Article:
Court: do not publish KWDT-II decision

The Supreme Court on Friday restrained the Centre from publishing the decision of Krishna Water Disputes Tribunal-II on allocation of waters among Andhra Pradesh, Karnataka and Maharashtra.

As per the Tribunal award submitted in December last, Andhra Pradesh will get 1,001 tmcft, Karnataka 911 tmcft and Maharashtra 666 tmcft.

Interim orders

Passing interim orders on a special leave petition filed by Andhra Pradesh assailing the award, a Bench of Justices G.S. Singhvi and R.M. Lodha, however, declined to stay the Tribunal report and order. It also refused to stay the proceedings pending before the Tribunal seeking explanation and guidance.

Andhra Pradesh said the findings recorded on the yield of water at various dependabilities were in violation of the principles of natural justice, and contrary to the established judicial procedure and settled principles in determining the yield of river and the length of series of years.

“The decision of KWDT-II has resulted in an anomalous situation as it has taken into account the wettest period in the basin, leading to boosting of the yield.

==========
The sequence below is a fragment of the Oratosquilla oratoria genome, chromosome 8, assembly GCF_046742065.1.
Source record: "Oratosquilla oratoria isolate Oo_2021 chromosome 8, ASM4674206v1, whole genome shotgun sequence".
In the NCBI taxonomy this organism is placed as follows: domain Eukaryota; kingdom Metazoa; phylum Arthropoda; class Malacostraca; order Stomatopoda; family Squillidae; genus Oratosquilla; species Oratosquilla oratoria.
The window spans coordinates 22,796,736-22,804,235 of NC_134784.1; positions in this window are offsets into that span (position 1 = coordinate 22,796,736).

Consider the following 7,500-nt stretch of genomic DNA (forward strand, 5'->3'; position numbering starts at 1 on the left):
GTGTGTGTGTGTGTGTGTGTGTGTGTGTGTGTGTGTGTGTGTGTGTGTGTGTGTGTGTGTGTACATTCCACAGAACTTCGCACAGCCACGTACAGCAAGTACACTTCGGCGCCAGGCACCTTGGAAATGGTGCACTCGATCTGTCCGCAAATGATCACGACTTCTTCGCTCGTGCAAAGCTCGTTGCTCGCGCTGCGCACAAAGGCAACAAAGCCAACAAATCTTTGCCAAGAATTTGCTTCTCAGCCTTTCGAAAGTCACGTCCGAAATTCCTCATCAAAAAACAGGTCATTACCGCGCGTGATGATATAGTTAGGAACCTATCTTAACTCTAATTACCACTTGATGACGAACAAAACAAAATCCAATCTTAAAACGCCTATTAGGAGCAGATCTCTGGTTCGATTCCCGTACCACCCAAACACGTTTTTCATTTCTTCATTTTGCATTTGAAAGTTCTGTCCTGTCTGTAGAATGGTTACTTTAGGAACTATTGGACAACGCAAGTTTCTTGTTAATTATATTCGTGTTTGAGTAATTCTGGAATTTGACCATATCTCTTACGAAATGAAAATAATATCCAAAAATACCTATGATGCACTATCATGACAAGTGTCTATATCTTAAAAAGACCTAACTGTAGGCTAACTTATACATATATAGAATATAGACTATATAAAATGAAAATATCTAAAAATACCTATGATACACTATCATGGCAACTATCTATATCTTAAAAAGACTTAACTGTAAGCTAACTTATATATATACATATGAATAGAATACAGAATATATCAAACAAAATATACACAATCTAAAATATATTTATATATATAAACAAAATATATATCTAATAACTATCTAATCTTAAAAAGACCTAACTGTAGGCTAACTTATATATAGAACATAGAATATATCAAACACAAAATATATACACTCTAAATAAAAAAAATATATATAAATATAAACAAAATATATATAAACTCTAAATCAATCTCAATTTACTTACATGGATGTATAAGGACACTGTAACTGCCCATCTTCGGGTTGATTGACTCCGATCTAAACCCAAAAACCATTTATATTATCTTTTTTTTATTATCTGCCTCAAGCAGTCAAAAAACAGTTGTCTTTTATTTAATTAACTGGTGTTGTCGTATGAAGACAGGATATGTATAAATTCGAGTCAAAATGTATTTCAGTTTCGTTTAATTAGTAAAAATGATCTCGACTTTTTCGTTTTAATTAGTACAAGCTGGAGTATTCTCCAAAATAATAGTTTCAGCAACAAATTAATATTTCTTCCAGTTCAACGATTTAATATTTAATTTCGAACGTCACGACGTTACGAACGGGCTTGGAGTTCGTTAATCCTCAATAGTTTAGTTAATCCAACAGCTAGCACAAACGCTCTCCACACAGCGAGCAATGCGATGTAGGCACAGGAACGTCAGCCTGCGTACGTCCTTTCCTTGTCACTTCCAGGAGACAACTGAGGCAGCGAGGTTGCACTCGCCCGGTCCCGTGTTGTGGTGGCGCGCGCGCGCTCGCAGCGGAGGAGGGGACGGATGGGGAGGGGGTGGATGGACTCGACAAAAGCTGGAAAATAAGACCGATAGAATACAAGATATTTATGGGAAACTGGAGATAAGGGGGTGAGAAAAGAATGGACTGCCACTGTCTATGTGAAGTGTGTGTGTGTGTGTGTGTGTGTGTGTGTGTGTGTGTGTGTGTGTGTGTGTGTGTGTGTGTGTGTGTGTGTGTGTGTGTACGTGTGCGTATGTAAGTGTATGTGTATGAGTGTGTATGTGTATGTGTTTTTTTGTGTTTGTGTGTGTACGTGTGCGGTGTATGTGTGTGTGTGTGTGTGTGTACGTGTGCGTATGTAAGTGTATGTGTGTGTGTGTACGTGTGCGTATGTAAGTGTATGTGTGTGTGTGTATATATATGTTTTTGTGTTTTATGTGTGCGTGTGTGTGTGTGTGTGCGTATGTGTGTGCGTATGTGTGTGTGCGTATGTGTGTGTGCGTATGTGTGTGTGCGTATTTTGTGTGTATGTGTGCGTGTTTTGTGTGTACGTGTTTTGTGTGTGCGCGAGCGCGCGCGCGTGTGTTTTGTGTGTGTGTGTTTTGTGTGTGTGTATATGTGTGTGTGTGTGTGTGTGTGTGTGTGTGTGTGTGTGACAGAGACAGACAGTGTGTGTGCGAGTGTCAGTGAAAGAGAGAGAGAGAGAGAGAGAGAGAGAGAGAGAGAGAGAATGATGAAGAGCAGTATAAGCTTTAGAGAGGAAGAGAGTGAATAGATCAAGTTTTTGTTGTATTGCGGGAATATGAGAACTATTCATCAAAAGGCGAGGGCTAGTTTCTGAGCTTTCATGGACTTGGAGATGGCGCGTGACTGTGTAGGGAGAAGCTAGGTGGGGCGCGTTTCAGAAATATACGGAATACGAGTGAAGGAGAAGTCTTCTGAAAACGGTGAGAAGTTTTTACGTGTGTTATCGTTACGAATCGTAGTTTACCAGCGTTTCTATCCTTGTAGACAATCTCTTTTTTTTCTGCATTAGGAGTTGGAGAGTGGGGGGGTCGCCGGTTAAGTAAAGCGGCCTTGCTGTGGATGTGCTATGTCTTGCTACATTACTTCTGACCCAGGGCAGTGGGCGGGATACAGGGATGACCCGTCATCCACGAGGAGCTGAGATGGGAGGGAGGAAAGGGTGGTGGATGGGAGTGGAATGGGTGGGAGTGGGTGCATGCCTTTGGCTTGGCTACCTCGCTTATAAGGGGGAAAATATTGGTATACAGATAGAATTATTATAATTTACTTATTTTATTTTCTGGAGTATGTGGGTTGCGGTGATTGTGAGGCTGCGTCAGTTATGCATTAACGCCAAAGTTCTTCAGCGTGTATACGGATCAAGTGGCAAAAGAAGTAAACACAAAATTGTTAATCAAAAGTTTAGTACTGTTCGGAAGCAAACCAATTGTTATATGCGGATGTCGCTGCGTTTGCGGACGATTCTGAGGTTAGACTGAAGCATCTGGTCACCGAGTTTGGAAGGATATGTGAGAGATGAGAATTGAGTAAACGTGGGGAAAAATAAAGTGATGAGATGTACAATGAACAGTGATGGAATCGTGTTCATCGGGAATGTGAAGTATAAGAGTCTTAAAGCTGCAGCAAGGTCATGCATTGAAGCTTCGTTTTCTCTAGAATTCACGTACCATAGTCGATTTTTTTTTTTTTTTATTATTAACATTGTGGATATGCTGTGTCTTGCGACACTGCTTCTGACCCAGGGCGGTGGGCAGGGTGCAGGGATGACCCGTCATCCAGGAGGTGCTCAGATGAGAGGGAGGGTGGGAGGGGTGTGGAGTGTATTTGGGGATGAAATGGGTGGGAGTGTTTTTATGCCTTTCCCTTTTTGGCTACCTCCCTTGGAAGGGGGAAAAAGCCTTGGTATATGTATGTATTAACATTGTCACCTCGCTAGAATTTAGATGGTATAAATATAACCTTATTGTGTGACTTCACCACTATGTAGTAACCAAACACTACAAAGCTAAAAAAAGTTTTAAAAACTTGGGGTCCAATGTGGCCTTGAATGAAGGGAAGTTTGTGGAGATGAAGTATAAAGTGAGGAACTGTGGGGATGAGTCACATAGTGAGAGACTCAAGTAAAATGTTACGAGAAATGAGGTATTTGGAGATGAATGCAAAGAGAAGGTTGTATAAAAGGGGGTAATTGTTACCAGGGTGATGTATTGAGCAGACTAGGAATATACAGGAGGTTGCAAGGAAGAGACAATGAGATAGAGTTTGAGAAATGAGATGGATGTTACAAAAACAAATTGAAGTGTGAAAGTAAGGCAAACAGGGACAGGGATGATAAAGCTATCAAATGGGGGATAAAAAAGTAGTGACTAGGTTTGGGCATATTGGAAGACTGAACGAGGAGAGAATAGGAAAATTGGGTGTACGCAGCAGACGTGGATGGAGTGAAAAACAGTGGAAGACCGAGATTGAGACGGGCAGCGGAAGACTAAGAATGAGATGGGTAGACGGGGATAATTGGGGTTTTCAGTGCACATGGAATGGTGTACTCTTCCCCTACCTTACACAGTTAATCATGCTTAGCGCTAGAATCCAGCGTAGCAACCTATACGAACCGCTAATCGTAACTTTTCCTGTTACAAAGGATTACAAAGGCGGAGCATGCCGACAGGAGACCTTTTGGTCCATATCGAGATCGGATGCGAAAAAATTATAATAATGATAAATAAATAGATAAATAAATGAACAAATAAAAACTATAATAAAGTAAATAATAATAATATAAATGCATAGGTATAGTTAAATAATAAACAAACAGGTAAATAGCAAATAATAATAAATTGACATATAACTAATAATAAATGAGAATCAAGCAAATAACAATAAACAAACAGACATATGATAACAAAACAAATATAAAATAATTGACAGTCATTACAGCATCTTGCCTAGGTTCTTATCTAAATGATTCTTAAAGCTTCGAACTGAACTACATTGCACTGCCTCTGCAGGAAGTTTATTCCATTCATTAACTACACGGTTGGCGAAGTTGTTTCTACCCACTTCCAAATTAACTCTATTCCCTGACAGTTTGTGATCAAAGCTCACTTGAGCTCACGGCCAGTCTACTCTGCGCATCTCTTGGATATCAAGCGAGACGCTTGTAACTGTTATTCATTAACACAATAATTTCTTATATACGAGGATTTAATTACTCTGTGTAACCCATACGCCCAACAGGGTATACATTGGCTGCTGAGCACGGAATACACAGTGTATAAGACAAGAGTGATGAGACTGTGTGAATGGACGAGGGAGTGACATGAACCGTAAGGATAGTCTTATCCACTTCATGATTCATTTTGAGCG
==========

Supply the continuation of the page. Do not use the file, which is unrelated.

Inflated figures

Further, it ought not to have considered the inflated utilisation figures of Maharashtra and Karnataka for 2006-07 and 2007-08 for computing the yield series which was furnished after the completion of evidence.”

The SLP said: “KWDT-II ought to have considered that providing drinking water to needy areas is part of right to life guaranteed under Article 21 of the Constitution.” The National Water Policy also required that drinking water be assured at 100 per cent dependability.

“The various demands projected by Andhra Pradesh include a demand for drinking water. Non-consideration of the demands vitiates the equitable allocation made by KWDT-II.”

For, drinking water should be accessible at places where there was a dire requirement as these areas were either drought or fluoride affected and had no resource except the surface flows of the Krishna.

Questions raised

The SLP raised important questions of law: Has the tribunal applied the acknowledged principles of distribution and allocation based on an equitable share for all the States including Andhra Pradesh? Hasn't KWDT-II acted without jurisdiction and contrary to law in arriving at the quantum of water at various dependabilities for distribution? Hasn't KWDT-II failed to bear in mind that dependability cannot vary for different purposes and that it is only one dependability which has to be adjudged in determining the quantum of water for any of the purposes? Has not KWDT-II committed fundamental errors in not going to the root of the matter and in its failure to approach several questions which arose for decision from a correct perspective?

Senior counsel K. Parasaran appeared for Andhra Pradesh, senior counsel Anil Divan and counsel Mohan Katarki for Karnataka, and senior counsel T.R. Andhyarujina for Maharashtra.